Perhaps the biggest trend in health information technology today is the movement away from traditional picture archiving and communications systems (PACS) and cardiovascular information systems (CVIS) to enterprise imaging and data management systems. This migration is important, because it will fundamentally change how clinicians have been accessing images and patient information for the past 20 years.
The basic idea of enterprise imaging is to take all data (which includes images, waveforms, reports and other patient data) and amalgamate it into one place, instead of the current system of data residing in numerous, disconnected departmental data silos. With the introduction of vendor neutral archives (VNA) and cloud-based (or Web-based) digital archives, data from all departments can be put into one pot and accessed using a universal viewer. This enables the data to be managed by the healthcare system’s information technology (IT) staff, rather than individual departments or radiology. Content management software is used to sort the data so it can be pulled out of the system and sent to where it needs to go. Using this model, a patient’s electronic medical record (EMR) can include embedded links to reports and images from all specialty departments in one location by interfacing with the central archive. VNAs also help overcome many of the issues with interoperability between various departments and software vendors’ systems that plague most hospitals.
The buzzword at the 2014 Radiological Society of North America (RSNA) meeting in December was “deconstructing” PACS and CVIS. In this concept, the VNA provides access to the data so the components of PACS and CVIS can be pulled apart. In this manner, a department can pick the best viewers, DICOM worklists and reporting software from various vendors to build what they feel is a best-of-breed system. This new concept has led some traditional PACS vendors to no longer use the term “PACS” and instead refer to their systems only as “enterprise imaging systems.”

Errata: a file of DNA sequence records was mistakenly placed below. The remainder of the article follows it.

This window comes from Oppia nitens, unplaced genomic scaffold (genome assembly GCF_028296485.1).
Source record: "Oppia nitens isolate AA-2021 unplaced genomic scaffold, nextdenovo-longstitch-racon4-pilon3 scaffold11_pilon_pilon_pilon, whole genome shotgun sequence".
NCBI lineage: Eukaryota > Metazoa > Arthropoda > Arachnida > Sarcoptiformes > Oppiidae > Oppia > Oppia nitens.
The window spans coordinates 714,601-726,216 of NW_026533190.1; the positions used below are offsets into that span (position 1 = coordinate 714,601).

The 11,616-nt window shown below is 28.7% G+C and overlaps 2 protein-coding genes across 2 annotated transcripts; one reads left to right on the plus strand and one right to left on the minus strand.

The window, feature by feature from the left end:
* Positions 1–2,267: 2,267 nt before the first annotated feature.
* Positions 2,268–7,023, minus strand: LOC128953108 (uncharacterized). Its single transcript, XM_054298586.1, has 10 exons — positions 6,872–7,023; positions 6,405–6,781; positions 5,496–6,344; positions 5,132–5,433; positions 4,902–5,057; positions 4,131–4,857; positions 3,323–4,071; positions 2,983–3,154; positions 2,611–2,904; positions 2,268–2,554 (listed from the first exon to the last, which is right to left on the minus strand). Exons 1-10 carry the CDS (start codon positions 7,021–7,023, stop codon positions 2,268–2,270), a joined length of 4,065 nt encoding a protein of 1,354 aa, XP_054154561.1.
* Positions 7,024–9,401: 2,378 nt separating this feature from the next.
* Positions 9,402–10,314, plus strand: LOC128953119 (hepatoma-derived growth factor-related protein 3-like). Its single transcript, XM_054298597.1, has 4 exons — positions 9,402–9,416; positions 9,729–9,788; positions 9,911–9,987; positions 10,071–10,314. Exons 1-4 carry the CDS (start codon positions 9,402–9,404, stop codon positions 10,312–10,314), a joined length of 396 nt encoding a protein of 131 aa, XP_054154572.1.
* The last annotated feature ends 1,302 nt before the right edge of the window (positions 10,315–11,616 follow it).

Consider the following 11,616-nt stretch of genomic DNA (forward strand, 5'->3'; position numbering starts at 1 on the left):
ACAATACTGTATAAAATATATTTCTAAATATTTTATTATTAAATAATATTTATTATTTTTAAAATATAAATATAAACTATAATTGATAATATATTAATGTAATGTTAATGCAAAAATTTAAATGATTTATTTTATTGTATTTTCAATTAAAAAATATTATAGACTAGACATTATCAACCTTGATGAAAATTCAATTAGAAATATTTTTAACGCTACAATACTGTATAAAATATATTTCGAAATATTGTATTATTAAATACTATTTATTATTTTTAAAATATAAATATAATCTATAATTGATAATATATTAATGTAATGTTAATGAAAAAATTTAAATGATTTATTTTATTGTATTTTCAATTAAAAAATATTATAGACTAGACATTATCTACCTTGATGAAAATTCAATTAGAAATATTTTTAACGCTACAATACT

The Need for Enterprise Imaging
Radiology has traditionally been the gatekeeper of imaging, with images residing in a siloed radiology PACS. However, as healthcare becomes more digitized and nearly all specialties now generate images and reports that need to be archived electronically and made accessible via EMRs, the traditional radiology PACS is becoming just one cog in a much larger healthcare machine. Specialties such as cardiology, orthopedics, oncology, women’s health and pathology now generate vast numbers of imaging files on their own, giving rise to specialty PACS. However, the need to connect these multiple, disparate systems into one electronic patient record has proven a major difficulty for all healthcare systems that have attempted it. Despite the advent of IHE (Integrating the Healthcare Enterprise) profiles to make healthcare software from various vendors more compatible, there are just too many variables to ensure the smooth flow of data from point A to point B across an enterprise. VNAs help enable connectivity in a healthcare enterprise, similar to the Internet enabling connectivity between millions of people globally who are using different operating platforms.
The VNA platform also can serve as a disaster recovery system or the backbone of a health information exchange (HIE).
The Role of Healthcare Reform